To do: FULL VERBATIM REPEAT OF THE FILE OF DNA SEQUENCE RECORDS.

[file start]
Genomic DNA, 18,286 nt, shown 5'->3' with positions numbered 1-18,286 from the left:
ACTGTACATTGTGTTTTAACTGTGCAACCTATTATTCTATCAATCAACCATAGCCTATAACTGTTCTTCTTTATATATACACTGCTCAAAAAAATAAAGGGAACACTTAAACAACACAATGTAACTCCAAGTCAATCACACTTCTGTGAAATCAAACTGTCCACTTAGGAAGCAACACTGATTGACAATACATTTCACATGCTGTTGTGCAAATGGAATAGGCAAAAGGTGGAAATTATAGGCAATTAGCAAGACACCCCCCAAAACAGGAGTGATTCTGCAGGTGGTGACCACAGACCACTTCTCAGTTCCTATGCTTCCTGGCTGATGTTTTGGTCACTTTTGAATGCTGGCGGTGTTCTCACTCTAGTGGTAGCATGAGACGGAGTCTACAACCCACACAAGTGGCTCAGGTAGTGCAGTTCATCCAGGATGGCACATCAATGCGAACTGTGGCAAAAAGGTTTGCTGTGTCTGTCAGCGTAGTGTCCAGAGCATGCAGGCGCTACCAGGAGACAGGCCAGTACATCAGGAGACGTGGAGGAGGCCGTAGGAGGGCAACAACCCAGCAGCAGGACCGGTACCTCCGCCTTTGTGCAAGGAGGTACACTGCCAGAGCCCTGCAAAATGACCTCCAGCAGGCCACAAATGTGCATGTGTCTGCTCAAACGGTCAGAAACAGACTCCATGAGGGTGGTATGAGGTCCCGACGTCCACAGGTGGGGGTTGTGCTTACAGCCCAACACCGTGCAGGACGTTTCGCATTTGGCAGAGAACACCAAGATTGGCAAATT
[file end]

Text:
Genomic DNA, 18,286 nt, shown 5'->3' with positions numbered 1-18,286 from the left:
ACTGTACATTGTGTTTTAACTGTGCAACCTATTATTCTATCAATCAACCATAGCCTATAACTGTTCTTCTTTATATATACACTGCTCAAAAAAATAAAGGGAACACTTAAACAACACAATGTAACTCCAAGTCAATCACACTTCTGTGAAATCAAACTGTCCACTTAGGAAGCAACACTGATTGACAATACATTTCACATGCTGTTGTGCAAATGGAATAGGCAAAAGGTGGAAATTATAGGCAATTAGCAAGACACCCCCCAAAACAGGAGTGATTCTGCAGGTGGTGACCACAGACCACTTCTCAGTTCCTATGCTTCCTGGCTGATGTTTTGGTCACTTTTGAATGCTGGCGGTGTTCTCACTCTAGTGGTAGCATGAGACGGAGTCTACAACCCACACAAGTGGCTCAGGTAGTGCAGTTCATCCAGGATGGCACATCAATGCGAACTGTGGCAAAAAGGTTTGCTGTGTCTGTCAGCGTAGTGTCCAGAGCATGCAGGCGCTACCAGGAGACAGGCCAGTACATCAGGAGACGTGGAGGAGGCCGTAGGAGGGCAACAACCCAGCAGCAGGACCGGTACCTCCGCCTTTGTGCAAGGAGGTACACTGCCAGAGCCCTGCAAAATGACCTCCAGCAGGCCACAAATGTGCATGTGTCTGCTCAAACGGTCAGAAACAGACTCCATGAGGGTGGTATGAGGTCCCGACGTCCACAGGTGGGGGTTGTGCTTACAGCCCAACACCGTGCAGGACGTTTCGCATTTGGCAGAGAACACCAAGATTGGCAAATT